January 10th, 2018
Generational Poverty in Schools
Teaching learners who come from a background of generational poverty poses various challenges due to the unproductive beliefs and attitudes they bring into the school environment. Such students, for instance, may find it difficult to keep up with the schedules and deadlines required at school due to their socialization in a home environment where little emphasis is placed on goal-setting. Payne (2005), differentiating generational poverty and situational poverty, highlights that generational poverty is where poverty has persisted for at least two generations, whereas situational poverty arises where a particular event (e.g. death of the family’s breadwinner) occasions a lack of resources. For children brought up in a background of generational poverty, the perception that “society owes one a living” (Payne (2005, p.48), may prevent their effective learning in an environment that encourages individual initiative. As such, faced with a class of students from poor backgrounds, instructors and administrators need to find ways to help the students overcome the inherent barriers to effective learning.
Growing up in an environment laden with extreme poverty presents barriers for children to achieve the emotional competencies necessary to learn effectively in a classroom environment that favors children from middle-class families. Evans (2004) observes that “low-income children in comparison to middle-income children are exposed to greater levels of violence, family disruption, and separation from their family” (p. 78). As such, such children lack the support system at home, which is important in helping children develop the right attitude towards school. For instance, Beegle (2003), drawing from her personal experience with schooling while from a poor family, notes that, even at the formative stages of her education, she had come to associate school with stress: “the stress of trying to arrive on time; having the right clothing, shoes, and lunch; and completing homework projects” (p. 11). As such, the school environment becomes an extension of the violent and emotion-depriving environment that such children face at home, which, according to Payne (2005), becomes another avenue for the students to pass time (acquire a job), rather than a platform to transform their future lives (building a career).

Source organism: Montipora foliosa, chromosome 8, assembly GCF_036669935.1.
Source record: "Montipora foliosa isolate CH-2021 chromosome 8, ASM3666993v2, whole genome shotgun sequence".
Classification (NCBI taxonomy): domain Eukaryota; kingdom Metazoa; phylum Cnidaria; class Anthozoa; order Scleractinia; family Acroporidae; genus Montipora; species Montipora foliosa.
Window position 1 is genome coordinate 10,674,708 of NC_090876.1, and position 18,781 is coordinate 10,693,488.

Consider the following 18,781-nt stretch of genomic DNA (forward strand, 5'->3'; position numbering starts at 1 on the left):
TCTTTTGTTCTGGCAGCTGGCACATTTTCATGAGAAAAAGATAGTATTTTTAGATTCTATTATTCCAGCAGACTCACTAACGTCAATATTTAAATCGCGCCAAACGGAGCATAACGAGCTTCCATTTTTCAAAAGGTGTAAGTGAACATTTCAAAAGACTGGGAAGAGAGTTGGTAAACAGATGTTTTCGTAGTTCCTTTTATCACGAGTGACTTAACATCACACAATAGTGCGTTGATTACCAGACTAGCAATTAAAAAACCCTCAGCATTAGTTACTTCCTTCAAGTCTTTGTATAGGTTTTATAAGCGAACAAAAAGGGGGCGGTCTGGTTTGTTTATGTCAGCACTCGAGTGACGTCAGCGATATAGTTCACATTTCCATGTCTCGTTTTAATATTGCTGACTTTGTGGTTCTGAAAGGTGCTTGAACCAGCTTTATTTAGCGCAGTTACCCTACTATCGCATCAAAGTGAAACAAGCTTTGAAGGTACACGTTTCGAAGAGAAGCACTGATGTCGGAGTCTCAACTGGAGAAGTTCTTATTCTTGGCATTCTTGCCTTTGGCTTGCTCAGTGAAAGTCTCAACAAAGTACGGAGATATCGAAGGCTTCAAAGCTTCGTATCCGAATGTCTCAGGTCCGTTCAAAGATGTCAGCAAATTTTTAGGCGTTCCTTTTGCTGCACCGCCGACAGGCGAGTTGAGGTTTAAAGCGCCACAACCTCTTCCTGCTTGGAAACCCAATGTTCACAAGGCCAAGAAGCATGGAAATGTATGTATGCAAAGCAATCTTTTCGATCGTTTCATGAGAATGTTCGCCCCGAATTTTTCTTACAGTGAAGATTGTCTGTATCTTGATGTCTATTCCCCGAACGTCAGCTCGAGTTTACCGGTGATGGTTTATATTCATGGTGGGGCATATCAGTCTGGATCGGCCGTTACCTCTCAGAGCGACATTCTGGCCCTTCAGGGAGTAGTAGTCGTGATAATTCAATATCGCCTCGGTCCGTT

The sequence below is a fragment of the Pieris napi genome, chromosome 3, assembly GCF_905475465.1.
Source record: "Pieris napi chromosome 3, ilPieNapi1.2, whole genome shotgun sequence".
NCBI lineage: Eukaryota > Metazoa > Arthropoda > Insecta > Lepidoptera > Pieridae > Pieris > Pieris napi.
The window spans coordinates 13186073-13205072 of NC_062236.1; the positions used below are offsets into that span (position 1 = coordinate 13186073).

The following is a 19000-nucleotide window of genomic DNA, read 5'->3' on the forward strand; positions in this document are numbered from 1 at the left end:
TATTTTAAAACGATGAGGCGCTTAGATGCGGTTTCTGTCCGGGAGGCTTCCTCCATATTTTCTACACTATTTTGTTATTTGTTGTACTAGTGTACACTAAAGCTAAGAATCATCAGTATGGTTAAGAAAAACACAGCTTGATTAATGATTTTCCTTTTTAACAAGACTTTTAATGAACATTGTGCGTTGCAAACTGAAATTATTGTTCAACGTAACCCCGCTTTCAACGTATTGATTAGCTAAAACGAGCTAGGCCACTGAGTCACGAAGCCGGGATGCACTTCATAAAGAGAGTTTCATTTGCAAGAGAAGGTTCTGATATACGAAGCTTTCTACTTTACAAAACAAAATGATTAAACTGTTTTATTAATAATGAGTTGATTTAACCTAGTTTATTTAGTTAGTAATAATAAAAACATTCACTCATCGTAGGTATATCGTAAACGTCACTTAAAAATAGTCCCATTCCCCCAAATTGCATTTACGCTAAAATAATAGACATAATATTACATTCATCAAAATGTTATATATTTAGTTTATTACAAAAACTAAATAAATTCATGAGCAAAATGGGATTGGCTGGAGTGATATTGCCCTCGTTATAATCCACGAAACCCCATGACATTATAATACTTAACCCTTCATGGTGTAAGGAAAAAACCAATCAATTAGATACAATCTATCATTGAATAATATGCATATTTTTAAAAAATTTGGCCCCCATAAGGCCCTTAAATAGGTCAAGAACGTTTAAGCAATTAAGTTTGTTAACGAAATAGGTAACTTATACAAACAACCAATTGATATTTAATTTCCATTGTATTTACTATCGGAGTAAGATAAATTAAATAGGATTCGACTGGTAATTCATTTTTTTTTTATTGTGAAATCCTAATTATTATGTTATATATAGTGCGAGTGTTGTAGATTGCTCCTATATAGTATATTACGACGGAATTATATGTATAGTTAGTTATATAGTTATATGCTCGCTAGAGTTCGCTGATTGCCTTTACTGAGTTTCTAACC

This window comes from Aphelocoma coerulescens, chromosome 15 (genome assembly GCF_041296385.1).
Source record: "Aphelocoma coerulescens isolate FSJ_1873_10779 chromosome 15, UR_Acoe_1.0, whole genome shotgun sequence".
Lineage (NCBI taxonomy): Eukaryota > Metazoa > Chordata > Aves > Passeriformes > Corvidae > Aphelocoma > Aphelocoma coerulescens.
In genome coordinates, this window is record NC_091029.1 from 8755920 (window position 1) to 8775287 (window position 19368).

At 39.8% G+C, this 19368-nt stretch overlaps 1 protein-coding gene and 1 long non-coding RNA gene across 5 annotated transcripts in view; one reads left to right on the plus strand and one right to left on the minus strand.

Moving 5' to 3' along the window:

When teachers and school administrators do not identify the students from poor backgrounds and adopt ways to address their needs, the school system can become an impediment instead of a mediator of effective learning. Machin (2006) for instance highlights this noting that, “whilst education can break … intergenerational cycles of disadvantage, it can also act to reinforce them: for example, if education policy [and practices are] not designed with egalitarian notions in mind” (p.7). In respect to the classroom environment, students from a poor background could find it challenging to observe the levels of organization required to achieve effective learning under conventional approaches. Payne (2005) for instance contends that such learners “are very disorganized, frequently lose papers, don’t have signatures … [and] bring many reasons why something is missing, or the paper is gone …” (p. 60). When the teacher is unable to attribute such behavior to the student’s poor background and ineffective socialization process, one could adopt punitive measures, which, instead of alleviating the problem the student is facing, enhances the student’s lack of interest and commitment to the class work.
Another trait that may impede learning for students from poor backgrounds is the desire for entertainment as a way to escape the poor conditions they find themselves in. Noting this, Payne (2005) argues that entertainment becomes the source of respite when one can merely survive. As such, families experiencing generational poverty will place more emphasis on entertainment resources at the expense of investment in resources, such as education, that can alleviate their condition. Due to prioritization of entertainment, the families will, for instance, not stress the importance of learning to their children. Instead, children get socialized into a community that does not urge them to take initiative to become better in their future lives. For instance, children are inculcated into the perception that “a job is about making enough money to survive … not about [building] a career” (Payne, 2005, p. 50). Accordingly, the students will come to the class with lower expectations since they are only in pursuit of a job that guarantees surviving wages rather than one upon which they can build a successful career.